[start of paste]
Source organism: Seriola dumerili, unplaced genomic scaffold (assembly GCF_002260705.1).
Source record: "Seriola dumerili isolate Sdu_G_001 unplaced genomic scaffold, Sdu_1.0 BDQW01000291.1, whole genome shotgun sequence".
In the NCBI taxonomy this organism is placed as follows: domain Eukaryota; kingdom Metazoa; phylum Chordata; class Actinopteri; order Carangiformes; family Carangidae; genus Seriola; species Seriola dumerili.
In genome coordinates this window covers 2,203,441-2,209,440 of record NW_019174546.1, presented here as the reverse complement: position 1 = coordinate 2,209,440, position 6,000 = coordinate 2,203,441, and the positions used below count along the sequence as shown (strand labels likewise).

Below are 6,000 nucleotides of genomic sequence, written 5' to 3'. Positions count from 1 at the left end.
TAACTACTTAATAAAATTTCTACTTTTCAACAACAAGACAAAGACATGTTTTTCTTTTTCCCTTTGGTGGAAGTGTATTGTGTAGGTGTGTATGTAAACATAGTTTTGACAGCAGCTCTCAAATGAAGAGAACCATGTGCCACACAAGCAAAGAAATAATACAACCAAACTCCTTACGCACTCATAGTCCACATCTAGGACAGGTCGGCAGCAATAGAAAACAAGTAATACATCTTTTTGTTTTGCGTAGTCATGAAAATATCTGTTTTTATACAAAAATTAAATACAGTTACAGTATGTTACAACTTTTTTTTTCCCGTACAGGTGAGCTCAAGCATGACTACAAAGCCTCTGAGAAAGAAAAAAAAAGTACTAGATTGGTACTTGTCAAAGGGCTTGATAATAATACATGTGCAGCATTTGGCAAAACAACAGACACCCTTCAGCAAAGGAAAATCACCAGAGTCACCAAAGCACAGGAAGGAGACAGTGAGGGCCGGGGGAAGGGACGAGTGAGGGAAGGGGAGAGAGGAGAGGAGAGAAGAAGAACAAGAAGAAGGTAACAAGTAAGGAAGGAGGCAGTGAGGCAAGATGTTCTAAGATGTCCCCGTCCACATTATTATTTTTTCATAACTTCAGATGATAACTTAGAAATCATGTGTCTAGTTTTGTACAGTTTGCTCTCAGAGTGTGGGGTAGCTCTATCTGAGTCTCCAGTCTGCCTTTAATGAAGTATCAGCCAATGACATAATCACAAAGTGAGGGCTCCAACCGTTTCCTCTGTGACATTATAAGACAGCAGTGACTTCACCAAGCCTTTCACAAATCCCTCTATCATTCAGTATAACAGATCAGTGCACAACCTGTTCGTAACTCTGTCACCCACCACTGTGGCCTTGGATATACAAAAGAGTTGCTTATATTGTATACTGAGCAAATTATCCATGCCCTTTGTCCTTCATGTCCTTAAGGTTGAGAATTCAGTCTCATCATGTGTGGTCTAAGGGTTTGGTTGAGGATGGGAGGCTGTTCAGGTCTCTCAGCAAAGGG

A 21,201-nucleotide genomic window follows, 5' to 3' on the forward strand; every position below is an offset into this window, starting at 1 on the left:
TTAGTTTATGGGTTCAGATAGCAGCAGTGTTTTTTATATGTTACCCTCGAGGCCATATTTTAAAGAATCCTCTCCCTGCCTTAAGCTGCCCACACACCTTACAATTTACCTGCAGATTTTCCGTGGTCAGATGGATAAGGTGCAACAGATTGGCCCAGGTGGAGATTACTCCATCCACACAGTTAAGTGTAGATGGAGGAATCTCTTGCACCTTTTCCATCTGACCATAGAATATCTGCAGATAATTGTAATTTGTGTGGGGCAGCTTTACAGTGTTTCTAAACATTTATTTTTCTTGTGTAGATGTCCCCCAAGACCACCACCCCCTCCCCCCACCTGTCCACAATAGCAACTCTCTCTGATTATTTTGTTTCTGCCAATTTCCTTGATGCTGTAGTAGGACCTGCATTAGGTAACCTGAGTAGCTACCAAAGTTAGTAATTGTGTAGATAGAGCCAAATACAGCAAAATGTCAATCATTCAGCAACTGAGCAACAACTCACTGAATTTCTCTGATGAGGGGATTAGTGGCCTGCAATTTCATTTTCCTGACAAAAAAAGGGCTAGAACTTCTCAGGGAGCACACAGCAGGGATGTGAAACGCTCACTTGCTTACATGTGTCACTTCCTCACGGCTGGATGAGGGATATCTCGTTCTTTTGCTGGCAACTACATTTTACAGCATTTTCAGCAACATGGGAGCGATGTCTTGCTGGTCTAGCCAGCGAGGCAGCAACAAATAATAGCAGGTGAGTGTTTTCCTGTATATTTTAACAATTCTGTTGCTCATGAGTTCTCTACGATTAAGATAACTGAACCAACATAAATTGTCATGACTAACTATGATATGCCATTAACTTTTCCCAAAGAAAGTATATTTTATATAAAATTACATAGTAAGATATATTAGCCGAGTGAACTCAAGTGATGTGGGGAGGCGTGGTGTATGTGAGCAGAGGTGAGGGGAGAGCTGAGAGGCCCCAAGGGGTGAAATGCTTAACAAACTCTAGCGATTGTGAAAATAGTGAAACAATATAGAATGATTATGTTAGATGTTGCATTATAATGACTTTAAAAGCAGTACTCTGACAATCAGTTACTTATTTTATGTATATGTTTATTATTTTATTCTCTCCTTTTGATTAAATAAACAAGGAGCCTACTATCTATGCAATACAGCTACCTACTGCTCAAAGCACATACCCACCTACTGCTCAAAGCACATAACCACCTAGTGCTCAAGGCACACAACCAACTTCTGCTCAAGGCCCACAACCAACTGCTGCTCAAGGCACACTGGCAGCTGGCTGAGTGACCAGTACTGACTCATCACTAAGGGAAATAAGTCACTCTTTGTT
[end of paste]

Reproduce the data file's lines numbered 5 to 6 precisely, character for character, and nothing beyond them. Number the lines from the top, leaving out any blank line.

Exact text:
Below are 6,000 nucleotides of genomic sequence, written 5' to 3'. Positions count from 1 at the left end.
TAACTACTTAATAAAATTTCTACTTTTCAACAACAAGACAAAGACATGTTTTTCTTTTTCCCTTTGGTGGAAGTGTATTGTGTAGGTGTGTATGTAAACATAGTTTTGACAGCAGCTCTCAAATGAAGAGAACCATGTGCCACACAAGCAAAGAAATAATACAACCAAACTCCTTACGCACTCATAGTCCACATCTAGGACAGGTCGGCAGCAATAGAAAACAAGTAATACATCTTTTTGTTTTGCGTAGTCATGAAAATATCTGTTTTTATACAAAAATTAAATACAGTTACAGTATGTTACAACTTTTTTTTTCCCGTACAGGTGAGCTCAAGCATGACTACAAAGCCTCTGAGAAAGAAAAAAAAAGTACTAGATTGGTACTTGTCAAAGGGCTTGATAATAATACATGTGCAGCATTTGGCAAAACAACAGACACCCTTCAGCAAAGGAAAATCACCAGAGTCACCAAAGCACAGGAAGGAGACAGTGAGGGCCGGGGGAAGGGACGAGTGAGGGAAGGGGAGAGAGGAGAGGAGAGAAGAAGAACAAGAAGAAGGTAACAAGTAAGGAAGGAGGCAGTGAGGCAAGATGTTCTAAGATGTCCCCGTCCACATTATTATTTTTTCATAACTTCAGATGATAACTTAGAAATCATGTGTCTAGTTTTGTACAGTTTGCTCTCAGAGTGTGGGGTAGCTCTATCTGAGTCTCCAGTCTGCCTTTAATGAAGTATCAGCCAATGACATAATCACAAAGTGAGGGCTCCAACCGTTTCCTCTGTGACATTATAAGACAGCAGTGACTTCACCAAGCCTTTCACAAATCCCTCTATCATTCAGTATAACAGATCAGTGCACAACCTGTTCGTAACTCTGTCACCCACCACTGTGGCCTTGGATATACAAAAGAGTTGCTTATATTGTATACTGAGCAAATTATCCATGCCCTTTGTCCTTCATGTCCTTAAGGTTGAGAATTCAGTCTCATCATGTGTGGTCTAAGGGTTTGGTTGAGGATGGGAGGCTGTTCAGGTCTCTCAGCAAAGGG